What is Lucid Dreaming?

Have you ever had a dream so real that you thought about it for days, or woke up with the answer to a problem that you’d thought unsolvable? What if you could control your dreams so that instead of falling off a cliff in a nightmare, you decided to fly? It sounds unbelievable, but some people can actually manipulate their dreams. How do we get these special powers, though? It takes practice, but it’s not impossible: the answer lies in lucid dreaming. 


Understanding Lucid Dreaming


Lucid dreams used to be associated with the altered mental state caused by drugs like psychedelics. However, lucid dreaming is not related to psychedelics. Lucid dreams are simply dreams during which the dreamers are aware that they are dreaming. 


Lucid dreams generally occur during Rapid Eye Movement (REM) sleep. They are a relatively common occurrence, but people often experience them differently. Those who remember their lucid dreams consider them fun and creative opportunities for adventure and problem-solving.

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Some people tend to wake up immediately during a lucid dream, while others can identify that they're dreaming and remain asleep. When a person becomes aware that they are dreaming, they can then influence their dreams to create positive experiences. 


Ray Kurzweil is a proponent of lucid dreaming, describing it as a way to "make fantastic things happen." To practice, Ray assigns himself a problem before falling asleep and then searches for the solution in his dreams.


When we sleep, our rational faculties are muted, which means that creative solutions can come to us more easily. Sigmund Freud described rational faculties as brain censors, which stop the brain from thinking of anything too "strange" or unrealistic. Our logical guard is down when we sleep, which makes new thoughts and solutions possibilities instead of improbabilities.



How to Lucid Dream


There are different ways to lucid dream. Sometimes people stumble into lucid dreams, and sometimes they can only be achieved by practice and intent. 


Reality Checks: Reality checks work by simply asking yourself, "Am I awake right now?" For instance, if you repeatedly stare at a poster in real life, you may dream of it. When this happens, you can verify that you're dreaming by noticing if words have changed – something that would never happen in reality. Another common reality check has you draw an "x" on your hand and take note of it every day. If you look at your hand and notice that the "x" isn't there, you'll know you're in a dream.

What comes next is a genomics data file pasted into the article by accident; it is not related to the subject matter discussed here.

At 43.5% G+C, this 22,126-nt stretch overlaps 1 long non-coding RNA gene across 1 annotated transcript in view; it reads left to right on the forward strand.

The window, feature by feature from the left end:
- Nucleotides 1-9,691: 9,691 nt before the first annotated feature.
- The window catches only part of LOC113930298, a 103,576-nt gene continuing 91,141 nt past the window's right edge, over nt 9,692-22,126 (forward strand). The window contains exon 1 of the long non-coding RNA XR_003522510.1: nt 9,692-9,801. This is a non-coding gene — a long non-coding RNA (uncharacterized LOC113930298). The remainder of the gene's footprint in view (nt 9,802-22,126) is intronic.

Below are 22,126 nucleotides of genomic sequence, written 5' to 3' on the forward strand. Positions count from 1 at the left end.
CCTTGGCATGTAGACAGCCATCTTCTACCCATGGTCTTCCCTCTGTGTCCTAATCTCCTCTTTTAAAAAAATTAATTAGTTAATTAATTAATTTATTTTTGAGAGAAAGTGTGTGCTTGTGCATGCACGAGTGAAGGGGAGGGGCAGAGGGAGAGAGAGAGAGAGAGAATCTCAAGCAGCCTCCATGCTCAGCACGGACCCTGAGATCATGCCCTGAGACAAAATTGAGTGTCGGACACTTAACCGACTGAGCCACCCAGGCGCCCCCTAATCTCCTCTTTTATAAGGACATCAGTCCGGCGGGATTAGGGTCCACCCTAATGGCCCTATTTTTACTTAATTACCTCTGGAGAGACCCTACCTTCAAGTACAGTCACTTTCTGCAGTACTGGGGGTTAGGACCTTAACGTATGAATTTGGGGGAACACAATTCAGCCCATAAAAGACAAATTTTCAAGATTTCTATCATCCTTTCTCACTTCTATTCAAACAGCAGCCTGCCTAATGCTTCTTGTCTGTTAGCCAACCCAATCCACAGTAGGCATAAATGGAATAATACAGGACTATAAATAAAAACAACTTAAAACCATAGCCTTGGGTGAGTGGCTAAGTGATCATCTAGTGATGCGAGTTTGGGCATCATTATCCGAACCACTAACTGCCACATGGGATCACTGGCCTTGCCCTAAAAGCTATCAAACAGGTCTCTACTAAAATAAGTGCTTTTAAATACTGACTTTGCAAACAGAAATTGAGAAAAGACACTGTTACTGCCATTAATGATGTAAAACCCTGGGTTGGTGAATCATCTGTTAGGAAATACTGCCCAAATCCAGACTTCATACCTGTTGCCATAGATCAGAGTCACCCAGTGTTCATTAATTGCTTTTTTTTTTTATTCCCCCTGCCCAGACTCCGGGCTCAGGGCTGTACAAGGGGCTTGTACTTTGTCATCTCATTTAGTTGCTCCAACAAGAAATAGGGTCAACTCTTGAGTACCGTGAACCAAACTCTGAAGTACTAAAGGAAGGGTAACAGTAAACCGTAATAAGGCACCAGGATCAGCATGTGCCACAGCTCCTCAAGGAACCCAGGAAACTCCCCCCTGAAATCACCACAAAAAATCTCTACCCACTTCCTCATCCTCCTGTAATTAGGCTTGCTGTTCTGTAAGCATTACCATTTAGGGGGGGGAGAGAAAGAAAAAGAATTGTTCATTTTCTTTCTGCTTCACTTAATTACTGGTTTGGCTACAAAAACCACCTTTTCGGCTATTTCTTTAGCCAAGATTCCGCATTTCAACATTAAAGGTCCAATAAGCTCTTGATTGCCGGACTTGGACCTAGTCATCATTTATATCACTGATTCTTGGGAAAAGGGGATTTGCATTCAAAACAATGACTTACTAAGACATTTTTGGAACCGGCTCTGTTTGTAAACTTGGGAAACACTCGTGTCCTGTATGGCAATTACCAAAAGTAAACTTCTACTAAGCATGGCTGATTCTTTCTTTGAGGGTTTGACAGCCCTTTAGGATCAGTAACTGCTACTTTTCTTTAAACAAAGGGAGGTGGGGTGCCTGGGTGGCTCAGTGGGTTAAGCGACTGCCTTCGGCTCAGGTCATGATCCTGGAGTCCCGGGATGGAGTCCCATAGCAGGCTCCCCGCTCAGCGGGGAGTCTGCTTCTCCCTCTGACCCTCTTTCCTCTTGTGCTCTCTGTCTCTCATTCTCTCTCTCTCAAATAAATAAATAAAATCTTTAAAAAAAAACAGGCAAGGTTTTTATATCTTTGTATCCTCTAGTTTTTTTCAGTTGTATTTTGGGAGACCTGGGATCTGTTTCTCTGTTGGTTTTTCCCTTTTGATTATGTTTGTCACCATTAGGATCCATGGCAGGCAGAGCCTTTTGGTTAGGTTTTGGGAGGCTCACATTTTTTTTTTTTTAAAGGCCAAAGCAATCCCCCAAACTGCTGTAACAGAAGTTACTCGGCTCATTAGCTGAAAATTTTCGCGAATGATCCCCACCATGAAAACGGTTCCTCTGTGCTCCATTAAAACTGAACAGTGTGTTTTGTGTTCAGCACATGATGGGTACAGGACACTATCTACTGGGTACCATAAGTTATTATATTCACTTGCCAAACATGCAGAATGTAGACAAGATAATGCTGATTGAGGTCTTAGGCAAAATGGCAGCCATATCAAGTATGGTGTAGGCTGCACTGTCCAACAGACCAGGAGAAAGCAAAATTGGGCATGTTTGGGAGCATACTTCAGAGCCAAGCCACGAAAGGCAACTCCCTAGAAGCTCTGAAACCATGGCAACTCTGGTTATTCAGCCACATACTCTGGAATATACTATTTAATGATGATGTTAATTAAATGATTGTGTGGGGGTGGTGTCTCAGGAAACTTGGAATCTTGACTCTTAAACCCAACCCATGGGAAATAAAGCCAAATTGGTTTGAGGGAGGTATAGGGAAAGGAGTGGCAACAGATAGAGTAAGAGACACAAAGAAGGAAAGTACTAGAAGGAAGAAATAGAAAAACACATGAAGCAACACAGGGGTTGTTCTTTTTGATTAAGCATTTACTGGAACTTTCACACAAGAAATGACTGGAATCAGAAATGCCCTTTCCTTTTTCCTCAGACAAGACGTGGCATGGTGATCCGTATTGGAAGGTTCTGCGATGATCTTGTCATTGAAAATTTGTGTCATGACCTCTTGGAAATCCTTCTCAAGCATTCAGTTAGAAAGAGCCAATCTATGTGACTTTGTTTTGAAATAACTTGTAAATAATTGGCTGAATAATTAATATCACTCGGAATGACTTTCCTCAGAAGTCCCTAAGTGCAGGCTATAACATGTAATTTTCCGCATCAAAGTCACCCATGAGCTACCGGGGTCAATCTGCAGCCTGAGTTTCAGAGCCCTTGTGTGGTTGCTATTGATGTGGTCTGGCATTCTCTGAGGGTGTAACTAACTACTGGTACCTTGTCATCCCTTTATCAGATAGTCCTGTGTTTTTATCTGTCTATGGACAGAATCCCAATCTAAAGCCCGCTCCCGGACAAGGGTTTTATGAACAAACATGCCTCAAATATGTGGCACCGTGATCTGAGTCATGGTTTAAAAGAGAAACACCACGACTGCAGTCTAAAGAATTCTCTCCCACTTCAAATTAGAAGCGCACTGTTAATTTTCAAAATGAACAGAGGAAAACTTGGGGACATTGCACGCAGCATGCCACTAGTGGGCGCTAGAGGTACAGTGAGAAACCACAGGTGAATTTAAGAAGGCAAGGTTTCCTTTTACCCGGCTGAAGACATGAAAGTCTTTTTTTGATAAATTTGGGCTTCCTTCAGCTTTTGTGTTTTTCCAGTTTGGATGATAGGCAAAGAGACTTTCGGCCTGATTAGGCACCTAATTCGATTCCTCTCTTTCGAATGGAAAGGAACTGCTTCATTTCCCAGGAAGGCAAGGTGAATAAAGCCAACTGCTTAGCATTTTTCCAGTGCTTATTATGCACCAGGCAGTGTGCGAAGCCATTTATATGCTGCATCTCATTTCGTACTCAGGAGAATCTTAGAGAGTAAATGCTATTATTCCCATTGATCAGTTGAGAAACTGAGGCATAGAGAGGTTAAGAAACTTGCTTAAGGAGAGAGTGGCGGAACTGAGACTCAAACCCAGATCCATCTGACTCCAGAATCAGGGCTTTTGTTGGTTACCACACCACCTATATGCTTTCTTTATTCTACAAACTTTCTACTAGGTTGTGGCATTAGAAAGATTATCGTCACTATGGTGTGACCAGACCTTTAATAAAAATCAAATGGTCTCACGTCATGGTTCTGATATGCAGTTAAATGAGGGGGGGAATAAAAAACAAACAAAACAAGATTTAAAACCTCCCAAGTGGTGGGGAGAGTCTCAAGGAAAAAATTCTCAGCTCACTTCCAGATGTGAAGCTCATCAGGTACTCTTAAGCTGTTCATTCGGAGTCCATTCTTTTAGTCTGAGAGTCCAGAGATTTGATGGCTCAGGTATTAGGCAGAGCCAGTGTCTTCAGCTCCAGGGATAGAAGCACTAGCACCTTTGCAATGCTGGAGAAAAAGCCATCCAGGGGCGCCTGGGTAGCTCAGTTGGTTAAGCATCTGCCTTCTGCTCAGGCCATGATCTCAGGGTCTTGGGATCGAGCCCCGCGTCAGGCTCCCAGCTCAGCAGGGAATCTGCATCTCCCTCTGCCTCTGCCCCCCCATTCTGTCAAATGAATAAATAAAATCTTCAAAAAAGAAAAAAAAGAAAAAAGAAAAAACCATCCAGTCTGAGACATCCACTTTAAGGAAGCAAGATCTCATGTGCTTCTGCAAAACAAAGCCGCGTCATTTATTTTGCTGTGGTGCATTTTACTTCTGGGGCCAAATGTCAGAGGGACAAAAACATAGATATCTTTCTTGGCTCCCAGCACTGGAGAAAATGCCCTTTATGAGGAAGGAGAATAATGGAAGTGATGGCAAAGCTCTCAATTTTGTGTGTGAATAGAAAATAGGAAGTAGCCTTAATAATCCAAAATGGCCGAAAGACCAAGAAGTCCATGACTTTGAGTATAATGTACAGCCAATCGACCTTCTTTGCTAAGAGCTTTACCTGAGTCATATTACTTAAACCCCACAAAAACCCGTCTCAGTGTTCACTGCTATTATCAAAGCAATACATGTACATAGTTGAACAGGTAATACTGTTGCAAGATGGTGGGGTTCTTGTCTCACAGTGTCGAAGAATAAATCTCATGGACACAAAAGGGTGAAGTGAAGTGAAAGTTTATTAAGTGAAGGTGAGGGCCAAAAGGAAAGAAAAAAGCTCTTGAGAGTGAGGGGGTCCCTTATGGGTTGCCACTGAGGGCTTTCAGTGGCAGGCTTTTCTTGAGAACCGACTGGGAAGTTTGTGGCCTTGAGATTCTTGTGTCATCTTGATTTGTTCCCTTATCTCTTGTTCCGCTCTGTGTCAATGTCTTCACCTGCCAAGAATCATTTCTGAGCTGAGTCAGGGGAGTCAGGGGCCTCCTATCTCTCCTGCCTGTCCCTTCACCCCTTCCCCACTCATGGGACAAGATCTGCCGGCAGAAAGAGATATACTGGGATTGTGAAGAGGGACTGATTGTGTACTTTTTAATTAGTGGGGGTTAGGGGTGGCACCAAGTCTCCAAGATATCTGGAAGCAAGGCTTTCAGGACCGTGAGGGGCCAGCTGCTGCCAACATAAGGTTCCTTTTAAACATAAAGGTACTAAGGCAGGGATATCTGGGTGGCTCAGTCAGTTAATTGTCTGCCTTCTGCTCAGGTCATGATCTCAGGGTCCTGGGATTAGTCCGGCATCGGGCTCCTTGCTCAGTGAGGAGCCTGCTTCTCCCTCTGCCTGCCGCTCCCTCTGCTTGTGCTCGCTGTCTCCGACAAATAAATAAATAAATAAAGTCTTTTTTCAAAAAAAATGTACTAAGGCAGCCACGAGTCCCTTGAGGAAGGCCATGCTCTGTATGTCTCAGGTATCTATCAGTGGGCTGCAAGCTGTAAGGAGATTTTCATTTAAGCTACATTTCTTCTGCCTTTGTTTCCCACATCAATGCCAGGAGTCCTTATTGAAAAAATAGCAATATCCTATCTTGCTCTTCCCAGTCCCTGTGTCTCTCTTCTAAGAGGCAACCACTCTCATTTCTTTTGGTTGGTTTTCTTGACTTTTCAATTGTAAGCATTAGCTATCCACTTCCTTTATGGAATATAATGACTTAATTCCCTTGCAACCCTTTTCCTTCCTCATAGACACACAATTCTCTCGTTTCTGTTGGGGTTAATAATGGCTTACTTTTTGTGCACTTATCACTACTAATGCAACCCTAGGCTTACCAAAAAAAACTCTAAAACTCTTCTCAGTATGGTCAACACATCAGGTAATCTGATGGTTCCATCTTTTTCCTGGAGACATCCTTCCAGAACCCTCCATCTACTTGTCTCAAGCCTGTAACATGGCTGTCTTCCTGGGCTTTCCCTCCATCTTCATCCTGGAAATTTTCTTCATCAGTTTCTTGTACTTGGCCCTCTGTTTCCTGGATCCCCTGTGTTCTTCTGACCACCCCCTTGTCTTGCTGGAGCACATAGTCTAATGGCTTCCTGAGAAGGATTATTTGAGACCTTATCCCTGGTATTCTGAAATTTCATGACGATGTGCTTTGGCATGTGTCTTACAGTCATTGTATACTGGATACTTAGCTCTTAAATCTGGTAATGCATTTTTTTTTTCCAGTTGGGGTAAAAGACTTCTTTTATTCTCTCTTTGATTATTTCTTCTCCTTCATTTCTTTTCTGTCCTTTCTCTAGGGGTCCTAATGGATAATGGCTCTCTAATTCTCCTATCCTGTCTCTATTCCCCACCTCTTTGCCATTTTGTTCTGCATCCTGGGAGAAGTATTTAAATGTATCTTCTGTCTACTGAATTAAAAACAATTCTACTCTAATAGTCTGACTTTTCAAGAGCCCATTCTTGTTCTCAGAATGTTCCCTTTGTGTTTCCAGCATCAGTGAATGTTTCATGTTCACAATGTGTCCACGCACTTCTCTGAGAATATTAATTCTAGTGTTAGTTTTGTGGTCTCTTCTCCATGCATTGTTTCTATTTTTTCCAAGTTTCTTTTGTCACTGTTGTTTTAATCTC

Mnemonic Induction: Some succeed at lucid dreaming by setting the intention to do so before falling asleep. Tell yourself, "Tonight I will notice what I am dreaming," to program your brain to achieve in-dream lucidity. You can also induce a lucid dream through intention by focusing on a particular topic for 15 to 30 minutes before falling asleep.


Remembering Dreams: People who can remember their normal dreams are more likely to experience lucid dreams. Being more aware of our surroundings is also helpful for lucid dreaming. 

 

Benefits of Lucid Dreaming


Ray Kurzweil's reason for lucid dreaming is similar to many others; he uses it for problem-solving and creative thinking. Ray offers an excellent example of what we can achieve while we sleep. Not only has he decided whether or not to take a deal in his sleep, but he's also come up with the revolutionary ideas behind new technologies and algorithms.


Studies have shown that sleep helps us absorb information. A study by Northwestern indicated that lucid dreaming can help enhance an existing memory by reactivating newly acquired knowledge. 


Lucid dreaming has even been used as a tool during therapy to overcome phobias and fears, acting as exposure therapy in a safe environment. Repeated exposure to the feared object or experience without the risk of harm means that a person can overcome their phobia or fear in a safe space.


Myths Debunked 


There are several unrealistic misconceptions about the side effects and repercussions of lucid dreaming. Some people have expressed a fear of getting "stuck" in a lucid dream, as is shown in the film Inception. There's no need to worry about getting "stuck," since the point of lucid dreaming is that the person is aware that they're asleep. Some people also think that lucid dreaming makes you feel more tired, but that isn't true either.

 

Now It’s Your Turn


People who have experience with lucid dreams often suggest that others experience it themselves. Most people should be fine, but if you experience symptoms of mental illness, specifically schizophrenia, then lucid dreaming is not recommended for you. 

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